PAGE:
|Eintime Conversion for education and research 04-24-2007 @
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Record cold takes a toll on crops
AP wire reports
MORGANTOWN, W.Va. The last time Alan Gibson's orchard had early season weather damage, he found a way around it. Hail stones had left more than a dozen dings on every apple, so he dipped their "kind of ugly" skins in chocolate and sold plenty.
"This time, we're not going to have anything to cover with chocolate," he said Monday.
After three days of freezing temperatures and at least one more expected before a warmup, Gibson is predicting a total loss on the 3,000 trees in his small, pick-your-own orchard in Harpers Ferry.
The trees at Ridgefield Farm with varieties including Nittany, Honey Crisp and Pink Lady are wired on trellises to help them withstand strong storms. But there was little Gibson could do to protect the tender buds from prolonged temperatures in the 20s.
"We did a preliminary check this morning, and it looks like we've confirmed about a 50% kill. But that's just counting what happened a couple of days ago," he said. "Tonight is supposed to be below freezing, too. ... At this stage, it looks like pretty much a total loss."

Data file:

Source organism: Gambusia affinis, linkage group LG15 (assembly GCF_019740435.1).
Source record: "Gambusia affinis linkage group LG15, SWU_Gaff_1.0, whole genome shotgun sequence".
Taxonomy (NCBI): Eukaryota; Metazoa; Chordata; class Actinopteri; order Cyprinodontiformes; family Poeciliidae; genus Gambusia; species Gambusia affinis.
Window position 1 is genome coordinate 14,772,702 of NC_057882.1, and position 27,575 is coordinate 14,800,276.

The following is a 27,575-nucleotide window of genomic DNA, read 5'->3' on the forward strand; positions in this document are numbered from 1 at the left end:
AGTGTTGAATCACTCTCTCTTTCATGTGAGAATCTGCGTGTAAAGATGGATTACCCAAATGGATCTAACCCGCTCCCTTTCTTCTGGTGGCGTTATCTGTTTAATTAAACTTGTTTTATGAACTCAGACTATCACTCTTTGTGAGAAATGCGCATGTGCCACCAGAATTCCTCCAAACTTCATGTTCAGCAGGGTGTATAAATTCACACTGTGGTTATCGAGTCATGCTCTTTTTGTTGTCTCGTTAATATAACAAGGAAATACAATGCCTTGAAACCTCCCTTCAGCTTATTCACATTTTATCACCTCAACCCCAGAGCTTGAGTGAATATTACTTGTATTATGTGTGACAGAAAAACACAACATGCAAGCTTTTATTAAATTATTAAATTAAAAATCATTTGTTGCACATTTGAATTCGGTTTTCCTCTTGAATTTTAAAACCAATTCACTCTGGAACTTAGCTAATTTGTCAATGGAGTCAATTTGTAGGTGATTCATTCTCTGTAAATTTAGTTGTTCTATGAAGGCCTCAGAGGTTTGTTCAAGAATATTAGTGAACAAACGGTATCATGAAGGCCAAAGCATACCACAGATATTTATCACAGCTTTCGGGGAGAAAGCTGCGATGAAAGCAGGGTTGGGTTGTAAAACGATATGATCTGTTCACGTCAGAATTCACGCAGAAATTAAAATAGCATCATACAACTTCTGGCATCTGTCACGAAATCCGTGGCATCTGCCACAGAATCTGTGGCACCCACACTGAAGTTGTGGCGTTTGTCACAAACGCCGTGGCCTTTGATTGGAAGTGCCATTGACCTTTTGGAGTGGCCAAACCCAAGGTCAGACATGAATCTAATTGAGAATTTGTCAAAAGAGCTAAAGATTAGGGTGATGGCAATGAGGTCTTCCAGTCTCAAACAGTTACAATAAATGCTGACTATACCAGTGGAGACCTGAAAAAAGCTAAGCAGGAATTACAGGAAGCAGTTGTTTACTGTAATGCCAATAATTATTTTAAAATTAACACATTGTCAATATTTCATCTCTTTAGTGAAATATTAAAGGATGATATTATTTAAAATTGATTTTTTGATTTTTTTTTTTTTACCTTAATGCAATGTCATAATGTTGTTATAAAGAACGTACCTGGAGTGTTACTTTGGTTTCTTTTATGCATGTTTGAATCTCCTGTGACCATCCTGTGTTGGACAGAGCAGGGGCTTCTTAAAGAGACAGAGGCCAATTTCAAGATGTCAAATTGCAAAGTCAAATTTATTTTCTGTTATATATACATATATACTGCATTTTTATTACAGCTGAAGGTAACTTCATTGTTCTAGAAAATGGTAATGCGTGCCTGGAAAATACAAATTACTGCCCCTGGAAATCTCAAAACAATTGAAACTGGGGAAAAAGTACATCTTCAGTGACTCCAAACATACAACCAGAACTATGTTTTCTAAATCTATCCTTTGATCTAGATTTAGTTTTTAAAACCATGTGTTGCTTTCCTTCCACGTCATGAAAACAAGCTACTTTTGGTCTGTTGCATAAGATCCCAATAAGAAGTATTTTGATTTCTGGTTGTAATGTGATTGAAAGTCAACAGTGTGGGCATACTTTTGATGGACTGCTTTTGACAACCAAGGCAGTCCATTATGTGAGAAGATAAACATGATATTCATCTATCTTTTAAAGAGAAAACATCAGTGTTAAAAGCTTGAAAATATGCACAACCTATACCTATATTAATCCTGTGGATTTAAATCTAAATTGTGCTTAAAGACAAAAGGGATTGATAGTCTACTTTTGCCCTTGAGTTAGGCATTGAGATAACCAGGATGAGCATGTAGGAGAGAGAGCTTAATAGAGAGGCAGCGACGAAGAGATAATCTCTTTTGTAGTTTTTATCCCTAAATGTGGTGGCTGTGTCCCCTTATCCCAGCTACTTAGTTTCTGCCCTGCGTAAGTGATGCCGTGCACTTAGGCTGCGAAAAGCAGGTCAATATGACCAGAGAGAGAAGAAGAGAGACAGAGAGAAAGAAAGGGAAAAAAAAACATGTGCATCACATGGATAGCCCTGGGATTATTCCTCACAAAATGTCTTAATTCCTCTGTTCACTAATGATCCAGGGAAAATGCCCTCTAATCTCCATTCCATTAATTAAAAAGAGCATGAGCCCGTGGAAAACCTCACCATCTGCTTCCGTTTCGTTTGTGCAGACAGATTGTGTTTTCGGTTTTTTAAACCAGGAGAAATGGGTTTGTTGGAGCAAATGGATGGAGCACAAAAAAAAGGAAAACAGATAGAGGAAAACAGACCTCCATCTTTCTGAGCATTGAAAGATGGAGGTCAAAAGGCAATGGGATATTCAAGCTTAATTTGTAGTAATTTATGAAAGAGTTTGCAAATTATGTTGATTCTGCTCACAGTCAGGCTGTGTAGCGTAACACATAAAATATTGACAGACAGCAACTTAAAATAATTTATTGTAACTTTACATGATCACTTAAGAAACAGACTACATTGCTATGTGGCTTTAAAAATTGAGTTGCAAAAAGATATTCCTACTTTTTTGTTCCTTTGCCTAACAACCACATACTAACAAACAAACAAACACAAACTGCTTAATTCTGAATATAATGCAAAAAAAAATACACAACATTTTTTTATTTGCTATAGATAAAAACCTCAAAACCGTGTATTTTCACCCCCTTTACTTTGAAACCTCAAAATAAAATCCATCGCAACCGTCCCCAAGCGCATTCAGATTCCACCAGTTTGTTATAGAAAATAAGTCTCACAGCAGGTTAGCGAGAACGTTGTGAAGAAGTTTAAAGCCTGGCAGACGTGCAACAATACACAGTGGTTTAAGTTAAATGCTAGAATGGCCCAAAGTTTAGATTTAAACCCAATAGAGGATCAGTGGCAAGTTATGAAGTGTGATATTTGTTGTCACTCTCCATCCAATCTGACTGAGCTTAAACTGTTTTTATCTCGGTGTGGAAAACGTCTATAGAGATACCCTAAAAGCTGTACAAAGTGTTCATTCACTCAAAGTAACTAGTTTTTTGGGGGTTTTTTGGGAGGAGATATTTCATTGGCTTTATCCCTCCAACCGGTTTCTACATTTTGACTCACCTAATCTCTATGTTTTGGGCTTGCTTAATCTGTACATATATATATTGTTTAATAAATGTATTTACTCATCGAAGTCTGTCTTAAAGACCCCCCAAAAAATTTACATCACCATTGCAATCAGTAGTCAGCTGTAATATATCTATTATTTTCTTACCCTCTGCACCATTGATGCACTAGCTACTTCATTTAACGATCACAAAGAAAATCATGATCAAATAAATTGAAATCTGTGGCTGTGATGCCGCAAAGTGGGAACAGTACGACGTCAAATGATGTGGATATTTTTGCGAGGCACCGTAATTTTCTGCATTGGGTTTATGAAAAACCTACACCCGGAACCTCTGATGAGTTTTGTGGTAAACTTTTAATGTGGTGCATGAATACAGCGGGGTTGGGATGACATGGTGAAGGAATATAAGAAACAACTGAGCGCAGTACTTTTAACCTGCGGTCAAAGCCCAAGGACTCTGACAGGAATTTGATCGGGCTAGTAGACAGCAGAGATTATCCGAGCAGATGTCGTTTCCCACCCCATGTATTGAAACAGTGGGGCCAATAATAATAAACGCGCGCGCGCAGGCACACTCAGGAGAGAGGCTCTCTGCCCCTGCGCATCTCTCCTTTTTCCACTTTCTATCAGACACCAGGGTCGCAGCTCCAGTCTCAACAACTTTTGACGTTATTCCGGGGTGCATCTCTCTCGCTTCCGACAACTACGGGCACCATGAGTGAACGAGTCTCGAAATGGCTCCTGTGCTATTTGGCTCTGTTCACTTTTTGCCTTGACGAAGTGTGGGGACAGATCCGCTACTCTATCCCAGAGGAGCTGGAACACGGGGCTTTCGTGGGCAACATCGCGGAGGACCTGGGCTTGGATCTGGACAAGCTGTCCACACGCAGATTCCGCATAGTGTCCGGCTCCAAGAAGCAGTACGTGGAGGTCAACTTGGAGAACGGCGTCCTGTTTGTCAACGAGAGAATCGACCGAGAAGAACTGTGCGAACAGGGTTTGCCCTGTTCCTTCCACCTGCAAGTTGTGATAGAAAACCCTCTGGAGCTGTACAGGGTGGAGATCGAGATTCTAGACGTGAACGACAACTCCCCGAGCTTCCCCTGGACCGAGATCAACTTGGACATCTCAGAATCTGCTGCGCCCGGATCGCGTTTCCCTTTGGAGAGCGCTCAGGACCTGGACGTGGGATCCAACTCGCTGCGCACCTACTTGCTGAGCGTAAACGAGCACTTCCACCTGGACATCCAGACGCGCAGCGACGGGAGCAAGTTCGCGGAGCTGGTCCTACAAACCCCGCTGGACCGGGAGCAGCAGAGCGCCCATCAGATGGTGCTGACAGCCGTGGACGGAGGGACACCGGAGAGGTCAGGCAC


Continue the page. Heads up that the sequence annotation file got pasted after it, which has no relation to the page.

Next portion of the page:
Gibson's orchard is so small he can't get crop insurance, and he hasn't begun to estimate his financial loss. But he'll try to make up what he can this fall, when thousands of schoolchildren come to pick pumpkins.
The state Department of Agriculture doesn't survey cold damage, and Barry Crutchfield said it's probably too soon to quantify the damage statewide.
"Generally, if you have temperatures below 28 degrees, that's when you have damage," he said.
Temperatures have been in the low 20s across the Eastern Panhandle since Friday, and farmers there are already calling about lost crops, said Henry Hogmire, West Virginia University extension specialist for the Kearneysville Tree Fruit Research and Education Center.
"Having freezing temperatures in April is not that rare," he said. "What makes it more severe this year is that the fruit bud development is a week ahead of what we would consider normal. ... The buds were more advanced and more susceptible to the freezing."
The research farm has 60 acres of fruit trees, mainly peaches and apples, but Hogmire said the extent of the damage won't be known until the weather improves and the buds begin to thaw.
Typically, an orchard operator can produce a commercial crop even if only 10% of the buds survive, Hogmire said.